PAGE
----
SUV based on the C-Class is better than the sum of its parts
- Limited engine choice
- Dull drive
If there’s one sector of the market Mercedes has been missing out on in the UK it’s the compact SUV market, occupied by the Audi Q5 , BMW X3 and Range Rover Evoque . In Europe it marketed its GLK model to fill the gap, but it couldn’t be successfully converted to right-hand drive. This, however, has been replaced with the C-Class-based GLC which can.
Initially there’s just going to be two engines available here in the UK, the GLC 220d and the GLC 250d. In effect they’re the same engine, a 2.1-litre four-cylinder diesel unit that’s seen service in various other Mercedes models past and present, with two different power outputs.
The former produces 168bhp and 400Nm of torque, the latter available from just 1,400rpm, and accelerates from 0-62mph in 8.3 seconds while emitting just 129g/km. Driven gently it’ll return up to 56.5mpg too.
Those opting for the more powerful 250d will appreciate the extra 34bhp and 100Nm (though peak torque arrives some 200rpm later than in the 220d) which allows the GLC to sprint from 0-62mph in 7.6 seconds while emitting the same CO2 output and returning up to 56.5mpg.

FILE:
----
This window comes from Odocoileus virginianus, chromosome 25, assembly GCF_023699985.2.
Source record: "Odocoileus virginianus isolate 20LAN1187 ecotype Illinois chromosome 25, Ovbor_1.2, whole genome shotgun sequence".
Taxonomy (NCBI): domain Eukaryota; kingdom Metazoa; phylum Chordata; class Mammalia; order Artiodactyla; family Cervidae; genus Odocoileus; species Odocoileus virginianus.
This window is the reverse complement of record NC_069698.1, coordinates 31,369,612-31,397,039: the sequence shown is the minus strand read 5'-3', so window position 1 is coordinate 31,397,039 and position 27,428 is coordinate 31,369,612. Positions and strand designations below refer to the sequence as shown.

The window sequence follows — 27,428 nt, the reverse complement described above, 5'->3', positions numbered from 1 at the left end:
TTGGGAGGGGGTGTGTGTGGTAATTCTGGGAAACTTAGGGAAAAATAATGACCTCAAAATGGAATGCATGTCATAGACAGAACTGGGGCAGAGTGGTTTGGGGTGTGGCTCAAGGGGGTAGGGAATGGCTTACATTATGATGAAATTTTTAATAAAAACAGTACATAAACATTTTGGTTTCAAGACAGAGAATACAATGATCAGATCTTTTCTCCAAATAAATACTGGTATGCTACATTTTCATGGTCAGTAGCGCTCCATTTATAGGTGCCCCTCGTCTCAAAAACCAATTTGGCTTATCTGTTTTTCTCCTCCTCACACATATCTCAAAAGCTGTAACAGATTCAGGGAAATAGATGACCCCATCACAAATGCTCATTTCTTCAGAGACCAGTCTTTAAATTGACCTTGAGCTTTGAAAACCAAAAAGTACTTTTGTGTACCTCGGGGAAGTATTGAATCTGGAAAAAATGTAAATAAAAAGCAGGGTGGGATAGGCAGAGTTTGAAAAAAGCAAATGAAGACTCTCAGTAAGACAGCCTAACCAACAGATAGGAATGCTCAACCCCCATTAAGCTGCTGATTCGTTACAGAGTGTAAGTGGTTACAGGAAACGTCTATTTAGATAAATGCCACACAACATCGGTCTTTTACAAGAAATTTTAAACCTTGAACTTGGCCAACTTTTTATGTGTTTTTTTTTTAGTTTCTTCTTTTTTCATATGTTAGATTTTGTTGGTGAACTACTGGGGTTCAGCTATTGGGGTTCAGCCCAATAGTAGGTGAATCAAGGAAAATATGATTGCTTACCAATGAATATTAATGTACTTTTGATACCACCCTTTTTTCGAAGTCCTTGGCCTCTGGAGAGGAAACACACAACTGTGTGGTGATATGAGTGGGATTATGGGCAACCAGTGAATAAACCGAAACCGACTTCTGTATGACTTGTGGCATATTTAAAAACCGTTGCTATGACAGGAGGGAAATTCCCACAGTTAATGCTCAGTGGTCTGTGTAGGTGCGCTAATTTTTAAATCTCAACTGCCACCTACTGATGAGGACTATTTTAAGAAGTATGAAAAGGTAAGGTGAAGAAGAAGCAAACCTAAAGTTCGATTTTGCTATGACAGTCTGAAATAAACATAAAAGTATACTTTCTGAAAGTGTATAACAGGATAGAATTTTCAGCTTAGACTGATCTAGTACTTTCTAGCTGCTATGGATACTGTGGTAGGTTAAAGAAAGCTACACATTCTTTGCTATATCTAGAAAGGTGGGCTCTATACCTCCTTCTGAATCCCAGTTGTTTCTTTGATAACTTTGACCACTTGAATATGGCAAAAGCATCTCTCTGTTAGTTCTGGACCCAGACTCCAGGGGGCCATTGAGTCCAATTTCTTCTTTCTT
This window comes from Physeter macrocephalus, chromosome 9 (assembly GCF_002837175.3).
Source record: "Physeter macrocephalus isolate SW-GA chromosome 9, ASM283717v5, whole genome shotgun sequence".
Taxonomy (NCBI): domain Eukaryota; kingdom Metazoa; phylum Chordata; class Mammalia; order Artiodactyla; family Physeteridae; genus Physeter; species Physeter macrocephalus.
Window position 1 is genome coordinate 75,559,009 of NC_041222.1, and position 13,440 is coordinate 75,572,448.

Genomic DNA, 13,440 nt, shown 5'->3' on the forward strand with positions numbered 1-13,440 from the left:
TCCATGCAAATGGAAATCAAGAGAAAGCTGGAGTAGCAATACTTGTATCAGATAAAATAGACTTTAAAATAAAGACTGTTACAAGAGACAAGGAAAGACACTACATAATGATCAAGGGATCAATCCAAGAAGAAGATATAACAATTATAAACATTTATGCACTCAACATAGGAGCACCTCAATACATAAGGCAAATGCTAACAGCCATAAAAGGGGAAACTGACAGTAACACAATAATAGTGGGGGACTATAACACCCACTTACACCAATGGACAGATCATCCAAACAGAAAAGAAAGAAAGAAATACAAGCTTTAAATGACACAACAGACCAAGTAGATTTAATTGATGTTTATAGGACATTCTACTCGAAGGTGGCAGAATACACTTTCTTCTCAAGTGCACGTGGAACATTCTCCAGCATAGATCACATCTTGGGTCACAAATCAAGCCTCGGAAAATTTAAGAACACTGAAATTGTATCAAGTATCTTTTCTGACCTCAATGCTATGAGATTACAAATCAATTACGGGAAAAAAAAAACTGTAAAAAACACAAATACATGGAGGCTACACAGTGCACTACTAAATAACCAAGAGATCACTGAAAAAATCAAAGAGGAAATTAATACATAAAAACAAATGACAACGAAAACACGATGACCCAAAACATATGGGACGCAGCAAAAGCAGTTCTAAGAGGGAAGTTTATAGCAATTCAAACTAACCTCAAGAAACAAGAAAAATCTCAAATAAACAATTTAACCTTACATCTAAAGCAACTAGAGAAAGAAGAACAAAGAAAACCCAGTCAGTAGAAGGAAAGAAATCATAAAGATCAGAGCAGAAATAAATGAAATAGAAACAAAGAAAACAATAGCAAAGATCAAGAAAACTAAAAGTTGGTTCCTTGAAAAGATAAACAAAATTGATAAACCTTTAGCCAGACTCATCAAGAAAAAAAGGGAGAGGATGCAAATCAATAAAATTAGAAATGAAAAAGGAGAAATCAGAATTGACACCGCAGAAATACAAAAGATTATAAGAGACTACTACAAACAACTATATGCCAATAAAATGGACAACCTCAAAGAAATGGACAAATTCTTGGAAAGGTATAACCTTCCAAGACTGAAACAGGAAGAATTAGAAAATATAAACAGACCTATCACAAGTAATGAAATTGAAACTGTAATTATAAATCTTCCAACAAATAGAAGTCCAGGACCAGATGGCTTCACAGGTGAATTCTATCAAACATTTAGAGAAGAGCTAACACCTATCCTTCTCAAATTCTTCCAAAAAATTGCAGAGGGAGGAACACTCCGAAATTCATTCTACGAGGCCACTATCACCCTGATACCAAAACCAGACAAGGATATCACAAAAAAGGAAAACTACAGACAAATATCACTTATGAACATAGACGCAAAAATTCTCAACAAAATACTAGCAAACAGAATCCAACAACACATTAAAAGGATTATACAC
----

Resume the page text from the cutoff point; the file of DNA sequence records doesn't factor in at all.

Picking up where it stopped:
Previously renowned for its unrefined nature, Mercedes engineers have worked wonders on the units and their installation, and now this 2.1-litre four-cylinder engine is as hushed as any others in the sector.
Both are mated to a standard nine-speed automatic gearbox, which is typically smooth, and come with four-wheel drive as standard.
A hybrid model will join the line up later.
In the UK the Mercedes-Benz GLC is offered in three trims levels, which mirror the C-Class on which it is based. That means the line up consists of SE, Sport and AMG, with prices starting from around £35,000 for the entry-level model.
SE models come with an electric tailgate, tinted windows, reverse camera, DAB radio, heated windscreen and keyless start. Choose the Sport and this is augmented by active park assist, heated front seats, sat-nav and interior trim upgrades. AMG models add AMG interior and exterior element to Sport trim alongside special AMG sport suspension.
Alongside the standard four-wheel drive system there is an Off-Road pack which adds different transmission modes as well as different Airmatic ride heights, altered gearing and differential lock. Other packages include the SE Executive pack, Premium pack and Premium Plus pack that includes Comand Online, Road Sign Assist and the excellent Burmester stereo system.
The Mercedes GLC is geared at families, especially those who don’t want to sacrifice premium appeal, and boasts plenty of practical touches to make daily life easier. Isofix is standard fit, while the rear seats split 40/20/40 with the backrests able to be remotely folded from buttons in the rear. With the optional air suspension fitted the GLC will even lower its rear to aid with loading heavy or bulky items.
Read the rest of the Mercedes GLC review to find out if it has what it takes to appeal to buyers.